The Dave Clark Five lead singer Mike Smith died of pneumonia Thursday February 28, 2008, less than two weeks before the band was to be inducted into the Rock and Roll Hall of Fame. Mike became 64.
Mike Smith died at the Stoke Mandeville Hospital north of London. He was admitted to the intensive care unit Wednesday morning with a chest infection, a complication from a spinal cord injury that left him paralyzed below the ribcage with limited use of his upper body. He was injured when he fell from a fence at his home in Spain in September 2003.
Mike had been in the hospital since the accident, and was just released last December when he moved into a specially prepared home near the hospital with his wife Charlie.
Ray of sunshine/loving you (came on easy) CBS BA 222263
Smith & d’Abo Live at The New Vicoria, London November 5, 1976
A good friend of mine from England, George Rowden, illegally taped the very last concert Smith & d’Abo gave.This was at the New Victoria in London as supporting act of Sailor, with whom they toured Germany, Austria and England.
The show was taped with a cassette player, but the sound quality is surprisingly well. You can hear the words of the songs very good, and also the chats between the songs.
During the show Smith & d’Abo sang and played the following songs:
Ray Of Sunshine: This song starts with a one minute and 10 seconds instrumental part, probably to warm up. This powerful intro sounds fantastic, and is one of the best parts of the tape. “Ray Of Sunshine” sounds very much the same as on the album. Especially the drum is great. At the end Mike d’Abo says that this is their new single released today.
Take You Higher: Mike Smith does the vocals on this song, and he sounds as well as on the record. Also here is a different guitar solo than on the LP.
Two Worlds: Smith & d’Abo singing a great duet which sounds fantastic, that it makes me wonder why they didn’t sell well, and why they had to break up.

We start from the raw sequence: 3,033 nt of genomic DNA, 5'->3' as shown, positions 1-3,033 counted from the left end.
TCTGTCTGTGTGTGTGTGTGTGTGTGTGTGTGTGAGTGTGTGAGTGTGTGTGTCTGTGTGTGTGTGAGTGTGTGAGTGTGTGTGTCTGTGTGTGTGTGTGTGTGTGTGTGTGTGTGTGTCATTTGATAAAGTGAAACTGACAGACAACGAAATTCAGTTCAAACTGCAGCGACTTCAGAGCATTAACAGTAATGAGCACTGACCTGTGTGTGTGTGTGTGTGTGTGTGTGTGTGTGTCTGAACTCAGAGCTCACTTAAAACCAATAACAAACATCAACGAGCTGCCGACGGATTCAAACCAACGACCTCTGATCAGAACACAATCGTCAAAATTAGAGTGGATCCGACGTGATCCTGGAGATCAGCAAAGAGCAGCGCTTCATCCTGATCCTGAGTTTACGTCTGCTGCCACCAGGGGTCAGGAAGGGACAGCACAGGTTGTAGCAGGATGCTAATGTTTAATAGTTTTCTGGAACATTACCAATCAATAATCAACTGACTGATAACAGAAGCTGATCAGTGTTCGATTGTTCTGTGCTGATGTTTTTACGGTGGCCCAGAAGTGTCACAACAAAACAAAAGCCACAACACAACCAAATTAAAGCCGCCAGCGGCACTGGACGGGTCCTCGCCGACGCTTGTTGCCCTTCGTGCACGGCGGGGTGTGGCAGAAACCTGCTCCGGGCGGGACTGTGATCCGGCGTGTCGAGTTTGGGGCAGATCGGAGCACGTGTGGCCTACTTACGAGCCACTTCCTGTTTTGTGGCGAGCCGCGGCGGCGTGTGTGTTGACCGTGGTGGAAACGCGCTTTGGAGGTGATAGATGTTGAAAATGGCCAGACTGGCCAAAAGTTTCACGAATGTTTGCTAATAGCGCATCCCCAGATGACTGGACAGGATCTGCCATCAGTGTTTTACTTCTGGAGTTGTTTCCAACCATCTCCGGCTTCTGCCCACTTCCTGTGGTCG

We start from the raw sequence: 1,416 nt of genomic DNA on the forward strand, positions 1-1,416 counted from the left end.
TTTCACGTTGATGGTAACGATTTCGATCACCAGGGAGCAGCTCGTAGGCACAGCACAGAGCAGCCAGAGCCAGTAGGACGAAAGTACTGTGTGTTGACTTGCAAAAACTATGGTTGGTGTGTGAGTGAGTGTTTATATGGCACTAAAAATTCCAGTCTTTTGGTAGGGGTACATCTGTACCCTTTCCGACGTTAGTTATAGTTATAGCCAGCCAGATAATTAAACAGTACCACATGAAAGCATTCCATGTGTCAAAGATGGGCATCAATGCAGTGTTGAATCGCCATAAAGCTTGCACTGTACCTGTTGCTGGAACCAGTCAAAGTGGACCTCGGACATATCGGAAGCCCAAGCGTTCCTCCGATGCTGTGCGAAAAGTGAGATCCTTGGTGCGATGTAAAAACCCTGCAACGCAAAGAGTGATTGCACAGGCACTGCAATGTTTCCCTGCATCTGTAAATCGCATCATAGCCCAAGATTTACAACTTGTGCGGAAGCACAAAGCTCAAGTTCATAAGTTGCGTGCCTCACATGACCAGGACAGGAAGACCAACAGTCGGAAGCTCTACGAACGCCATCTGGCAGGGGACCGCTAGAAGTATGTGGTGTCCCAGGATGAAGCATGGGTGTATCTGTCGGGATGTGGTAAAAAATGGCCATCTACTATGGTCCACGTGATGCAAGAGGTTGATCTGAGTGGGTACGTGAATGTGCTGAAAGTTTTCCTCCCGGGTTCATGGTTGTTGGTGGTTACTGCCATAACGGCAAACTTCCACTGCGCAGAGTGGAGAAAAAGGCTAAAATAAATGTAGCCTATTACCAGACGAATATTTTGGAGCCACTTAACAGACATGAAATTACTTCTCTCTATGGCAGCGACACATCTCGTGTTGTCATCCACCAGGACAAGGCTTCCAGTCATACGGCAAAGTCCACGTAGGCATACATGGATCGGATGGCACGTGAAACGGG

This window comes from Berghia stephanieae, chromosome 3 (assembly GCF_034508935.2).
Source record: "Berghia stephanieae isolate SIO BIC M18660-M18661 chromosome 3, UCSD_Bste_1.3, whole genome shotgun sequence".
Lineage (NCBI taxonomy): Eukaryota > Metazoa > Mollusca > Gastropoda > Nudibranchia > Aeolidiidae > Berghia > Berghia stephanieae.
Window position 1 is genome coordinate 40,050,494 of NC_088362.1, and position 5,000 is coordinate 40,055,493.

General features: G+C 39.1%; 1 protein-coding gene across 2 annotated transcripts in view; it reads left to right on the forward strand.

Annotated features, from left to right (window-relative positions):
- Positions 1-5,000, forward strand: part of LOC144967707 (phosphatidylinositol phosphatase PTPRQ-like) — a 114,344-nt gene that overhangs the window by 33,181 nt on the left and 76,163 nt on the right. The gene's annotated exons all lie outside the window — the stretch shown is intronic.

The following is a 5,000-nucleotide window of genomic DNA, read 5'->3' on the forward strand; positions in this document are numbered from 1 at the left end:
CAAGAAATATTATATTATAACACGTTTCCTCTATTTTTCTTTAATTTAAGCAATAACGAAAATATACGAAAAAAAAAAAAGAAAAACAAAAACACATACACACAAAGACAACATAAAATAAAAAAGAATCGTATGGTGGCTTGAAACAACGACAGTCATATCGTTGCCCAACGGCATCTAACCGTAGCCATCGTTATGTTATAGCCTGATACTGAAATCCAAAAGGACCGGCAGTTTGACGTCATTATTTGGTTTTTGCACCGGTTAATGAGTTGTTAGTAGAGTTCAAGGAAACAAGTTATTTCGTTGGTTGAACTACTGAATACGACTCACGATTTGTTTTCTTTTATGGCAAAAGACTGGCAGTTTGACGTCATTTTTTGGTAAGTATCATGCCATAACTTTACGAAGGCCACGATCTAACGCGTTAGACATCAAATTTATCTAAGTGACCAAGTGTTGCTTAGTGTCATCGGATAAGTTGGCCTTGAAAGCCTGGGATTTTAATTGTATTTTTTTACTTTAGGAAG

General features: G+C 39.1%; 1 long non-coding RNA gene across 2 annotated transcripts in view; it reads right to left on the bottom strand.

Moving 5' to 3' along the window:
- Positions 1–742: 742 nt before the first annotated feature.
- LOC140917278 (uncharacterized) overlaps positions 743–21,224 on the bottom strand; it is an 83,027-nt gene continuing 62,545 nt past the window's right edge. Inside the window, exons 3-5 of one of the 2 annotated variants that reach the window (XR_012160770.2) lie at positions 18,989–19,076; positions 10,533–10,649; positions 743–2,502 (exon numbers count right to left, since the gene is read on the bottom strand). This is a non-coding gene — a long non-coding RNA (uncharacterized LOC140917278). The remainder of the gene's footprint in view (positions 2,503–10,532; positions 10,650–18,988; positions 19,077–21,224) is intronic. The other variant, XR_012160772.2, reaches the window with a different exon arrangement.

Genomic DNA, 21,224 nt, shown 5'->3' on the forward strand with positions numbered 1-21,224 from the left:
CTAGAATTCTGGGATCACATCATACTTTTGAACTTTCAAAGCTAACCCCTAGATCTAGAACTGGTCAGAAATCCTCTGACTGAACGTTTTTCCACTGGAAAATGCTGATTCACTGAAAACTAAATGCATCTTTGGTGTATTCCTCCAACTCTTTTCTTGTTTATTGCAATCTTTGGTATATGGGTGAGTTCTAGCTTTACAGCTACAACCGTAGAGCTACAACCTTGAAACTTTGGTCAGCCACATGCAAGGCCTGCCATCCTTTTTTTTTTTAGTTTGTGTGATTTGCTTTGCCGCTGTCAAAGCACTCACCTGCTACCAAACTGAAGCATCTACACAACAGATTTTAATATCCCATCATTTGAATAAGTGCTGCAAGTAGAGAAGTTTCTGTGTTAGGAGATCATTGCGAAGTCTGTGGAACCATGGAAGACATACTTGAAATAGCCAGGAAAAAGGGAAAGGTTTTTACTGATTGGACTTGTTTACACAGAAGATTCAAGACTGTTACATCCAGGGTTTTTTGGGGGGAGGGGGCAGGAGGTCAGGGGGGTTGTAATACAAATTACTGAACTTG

The Mighty Quinn: During the intro of this song, Mike d’Abo is telling the audience that Mike Smith once was a member of the Dave Clark Five, and the audience then start shouting and clapping.
I’ve heard many versions of “The Mighty Quinn” but this is certainly not the worst one. Mike d’Abo has the lead vocals, and especially the last chords with the sudden ending are really great.
A Broken Dream: Another ballad with Mike Smith again in the lead, and what a voice he has. Also the band is playing great, and the big applaus proves that the audience likes it too.
Rockin’ Chair: A song in which the two Mikes sing together very well, and now and then they seem to have a duel with their voices.
Free As A Bird: Someone in the audience shouts for “Free As A Bird”. It’s announced as their latest single. Mike Smith must get very high with his voice, and again it’s no trouble at all. This is probably the best song they do on this tape.
At the end of the song, Mike Smith thank the public they met during their tour. Then they introduce the rest of the band with Mo Foster on bass; Barry de Souza on drums and Ray Russel on guitar, so the same musicians as on the Smith & d’Abo album.
Skid Row Kid: The two Mikes and the band make this song much more powerful that on the album. It even sounds heavy, especially the guitar.
It is known, that “Glad All Over” was played occasionaly too during the tour with Sailor. Unfortunately they didn’t play it at their very last concert. For the real Dave Clark Five fans it would have been something special.
New Musical Express give reviews of concerts regulary. When reviewing the Sailor concert in Hamburg, they also wrote some lines about the supporting act Smith & d’Abo. That they name the supporting act is something special, and the review was something special too. This is what they wrote about the Smith & d’Abo show:
“The new Smith & d’Abo team opened the evening to an unusually warm response for an unknown act – so much for reputedly inhibited German cloth. Mike Smith was in fine voice. Mike d’Abo is still an engaging pop writer, and the pair’s double leads on keyboards and vocals in front of supporting guitar, bass and drums make for a combination with interesting potential.”
That’s not bad, but the record buying people probably didn’t read this article and that’s a pity.
Smith & d’Abo songs by other artists
The New Seekers
Mike Smith told me that Manhattan Transfer recorded “Running Away From Love” on November 11, 1977, but it actually never got on a record.